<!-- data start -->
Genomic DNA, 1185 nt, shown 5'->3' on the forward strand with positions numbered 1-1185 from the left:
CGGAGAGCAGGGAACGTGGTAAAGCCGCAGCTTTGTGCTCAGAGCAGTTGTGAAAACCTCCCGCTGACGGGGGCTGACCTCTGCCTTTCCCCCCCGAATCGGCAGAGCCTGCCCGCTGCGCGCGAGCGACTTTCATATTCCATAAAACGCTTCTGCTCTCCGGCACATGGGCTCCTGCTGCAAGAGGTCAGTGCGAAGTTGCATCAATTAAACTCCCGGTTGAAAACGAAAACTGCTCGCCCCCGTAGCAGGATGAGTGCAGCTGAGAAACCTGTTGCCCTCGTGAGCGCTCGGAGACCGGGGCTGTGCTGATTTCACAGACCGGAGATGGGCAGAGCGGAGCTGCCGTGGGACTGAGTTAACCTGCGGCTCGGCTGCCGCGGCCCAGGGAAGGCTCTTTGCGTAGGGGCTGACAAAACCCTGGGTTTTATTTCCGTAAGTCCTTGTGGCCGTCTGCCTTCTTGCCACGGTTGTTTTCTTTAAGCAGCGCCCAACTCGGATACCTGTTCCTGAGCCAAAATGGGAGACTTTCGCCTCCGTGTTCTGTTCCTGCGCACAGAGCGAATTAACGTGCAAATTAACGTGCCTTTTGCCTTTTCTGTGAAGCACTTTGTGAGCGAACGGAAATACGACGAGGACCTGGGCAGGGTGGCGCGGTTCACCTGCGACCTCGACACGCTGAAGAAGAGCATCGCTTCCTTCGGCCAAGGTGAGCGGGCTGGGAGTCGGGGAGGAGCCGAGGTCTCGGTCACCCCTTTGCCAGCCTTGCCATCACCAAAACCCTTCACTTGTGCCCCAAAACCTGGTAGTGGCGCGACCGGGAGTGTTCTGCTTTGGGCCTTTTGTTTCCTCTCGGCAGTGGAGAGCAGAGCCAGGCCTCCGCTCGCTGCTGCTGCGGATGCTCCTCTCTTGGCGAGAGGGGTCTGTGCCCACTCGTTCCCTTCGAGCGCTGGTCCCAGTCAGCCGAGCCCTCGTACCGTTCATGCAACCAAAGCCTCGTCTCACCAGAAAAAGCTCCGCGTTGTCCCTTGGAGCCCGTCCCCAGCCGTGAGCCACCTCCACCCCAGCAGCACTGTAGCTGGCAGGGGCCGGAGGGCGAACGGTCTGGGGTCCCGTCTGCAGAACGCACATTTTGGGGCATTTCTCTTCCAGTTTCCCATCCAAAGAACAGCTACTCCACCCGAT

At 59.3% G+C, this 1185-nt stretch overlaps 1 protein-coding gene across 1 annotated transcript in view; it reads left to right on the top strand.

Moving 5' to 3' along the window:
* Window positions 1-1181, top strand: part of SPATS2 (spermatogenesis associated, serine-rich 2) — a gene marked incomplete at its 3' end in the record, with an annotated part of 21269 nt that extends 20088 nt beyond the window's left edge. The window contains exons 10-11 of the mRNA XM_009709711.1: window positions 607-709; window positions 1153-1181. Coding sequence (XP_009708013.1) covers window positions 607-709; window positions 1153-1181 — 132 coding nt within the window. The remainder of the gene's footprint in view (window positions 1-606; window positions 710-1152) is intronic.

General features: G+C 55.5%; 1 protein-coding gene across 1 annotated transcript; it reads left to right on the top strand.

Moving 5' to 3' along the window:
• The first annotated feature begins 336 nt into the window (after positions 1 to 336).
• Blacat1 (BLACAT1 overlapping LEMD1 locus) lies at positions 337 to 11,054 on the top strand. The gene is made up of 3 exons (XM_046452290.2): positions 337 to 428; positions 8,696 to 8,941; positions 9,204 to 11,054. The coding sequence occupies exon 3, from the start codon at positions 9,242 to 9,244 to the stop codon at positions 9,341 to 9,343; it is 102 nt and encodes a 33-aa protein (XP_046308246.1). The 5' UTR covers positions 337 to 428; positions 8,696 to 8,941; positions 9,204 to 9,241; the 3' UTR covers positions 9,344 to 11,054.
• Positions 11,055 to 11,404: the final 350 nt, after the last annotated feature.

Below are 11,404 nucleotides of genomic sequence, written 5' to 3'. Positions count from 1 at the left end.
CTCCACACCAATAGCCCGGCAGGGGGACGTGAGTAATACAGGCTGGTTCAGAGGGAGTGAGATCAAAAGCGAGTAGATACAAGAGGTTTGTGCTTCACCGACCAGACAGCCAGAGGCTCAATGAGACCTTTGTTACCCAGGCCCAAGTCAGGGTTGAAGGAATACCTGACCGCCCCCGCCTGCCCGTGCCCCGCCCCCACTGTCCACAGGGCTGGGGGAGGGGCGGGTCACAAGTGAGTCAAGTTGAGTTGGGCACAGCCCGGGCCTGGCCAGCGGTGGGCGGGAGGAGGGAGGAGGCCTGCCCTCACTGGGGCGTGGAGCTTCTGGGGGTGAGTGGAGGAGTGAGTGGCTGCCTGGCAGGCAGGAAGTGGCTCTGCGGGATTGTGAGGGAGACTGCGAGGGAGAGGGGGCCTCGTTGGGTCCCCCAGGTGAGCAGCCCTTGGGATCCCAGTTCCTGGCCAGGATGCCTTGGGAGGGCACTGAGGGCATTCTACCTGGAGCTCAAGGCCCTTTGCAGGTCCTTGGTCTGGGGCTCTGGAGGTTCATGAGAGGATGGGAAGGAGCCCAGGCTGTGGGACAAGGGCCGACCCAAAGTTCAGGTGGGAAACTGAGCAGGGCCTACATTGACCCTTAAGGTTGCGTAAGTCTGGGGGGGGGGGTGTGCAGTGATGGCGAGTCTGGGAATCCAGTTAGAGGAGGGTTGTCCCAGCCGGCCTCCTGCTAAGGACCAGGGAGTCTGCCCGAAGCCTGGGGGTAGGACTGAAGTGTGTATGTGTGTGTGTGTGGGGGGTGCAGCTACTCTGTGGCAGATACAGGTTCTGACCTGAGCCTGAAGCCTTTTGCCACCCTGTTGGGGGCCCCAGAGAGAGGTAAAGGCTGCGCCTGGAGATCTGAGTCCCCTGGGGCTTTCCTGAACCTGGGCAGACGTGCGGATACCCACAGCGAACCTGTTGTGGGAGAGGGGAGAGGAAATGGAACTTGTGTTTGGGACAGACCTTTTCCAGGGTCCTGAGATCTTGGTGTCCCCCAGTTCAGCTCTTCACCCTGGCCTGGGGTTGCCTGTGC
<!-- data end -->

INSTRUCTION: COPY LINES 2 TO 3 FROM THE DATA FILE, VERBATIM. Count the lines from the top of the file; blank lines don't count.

CGGAGAGCAGGGAACGTGGTAAAGCCGCAGCTTTGTGCTCAGAGCAGTTGTGAAAACCTCCCGCTGACGGGGGCTGACCTCTGCCTTTCCCCCCCGAATCGGCAGAGCCTGCCCGCTGCGCGCGAGCGACTTTCATATTCCATAAAACGCTTCTGCTCTCCGGCACATGGGCTCCTGCTGCAAGAGGTCAGTGCGAAGTTGCATCAATTAAACTCCCGGTTGAAAACGAAAACTGCTCGCCCCCGTAGCAGGATGAGTGCAGCTGAGAAACCTGTTGCCCTCGTGAGCGCTCGGAGACCGGGGCTGTGCTGATTTCACAGACCGGAGATGGGCAGAGCGGAGCTGCCGTGGGACTGAGTTAACCTGCGGCTCGGCTGCCGCGGCCCAGGGAAGGCTCTTTGCGTAGGGGCTGACAAAACCCTGGGTTTTATTTCCGTAAGTCCTTGTGGCCGTCTGCCTTCTTGCCACGGTTGTTTTCTTTAAGCAGCGCCCAACTCGGATACCTGTTCCTGAGCCAAAATGGGAGACTTTCGCCTCCGTGTTCTGTTCCTGCGCACAGAGCGAATTAACGTGCAAATTAACGTGCCTTTTGCCTTTTCTGTGAAGCACTTTGTGAGCGAACGGAAATACGACGAGGACCTGGGCAGGGTGGCGCGGTTCACCTGCGACCTCGACACGCTGAAGAAGAGCATCGCTTCCTTCGGCCAAGGTGAGCGGGCTGGGAGTCGGGGAGGAGCCGAGGTCTCGGTCACCCCTTTGCCAGCCTTGCCATCACCAAAACCCTTCACTTGTGCCCCAAAACCTGGTAGTGGCGCGACCGGGAGTGTTCTGCTTTGGGCCTTTTGTTTCCTCTCGGCAGTGGAGAGCAGAGCCAGGCCTCCGCTCGCTGCTGCTGCGGATGCTCCTCTCTTGGCGAGAGGGGTCTGTGCCCACTCGTTCCCTTCGAGCGCTGGTCCCAGTCAGCCGAGCCCTCGTACCGTTCATGCAACCAAAGCCTCGTCTCACCAGAAAAAGCTCCGCGTTGTCCCTTGGAGCCCGTCCCCAGCCGTGAGCCACCTCCACCCCAGCAGCACTGTAGCTGGCAGGGGCCGGAGGGCGAACGGTCTGGGGTCCCGTCTGCAGAACGCACATTTTGGGGCATTTCTCTTCCAGTTTCCCATCCAAAGAACAGCTACTCCACCCGAT

At 59.3% G+C, this 1185-nt stretch overlaps 1 protein-coding gene across 1 annotated transcript in view; it reads left to right on the top strand.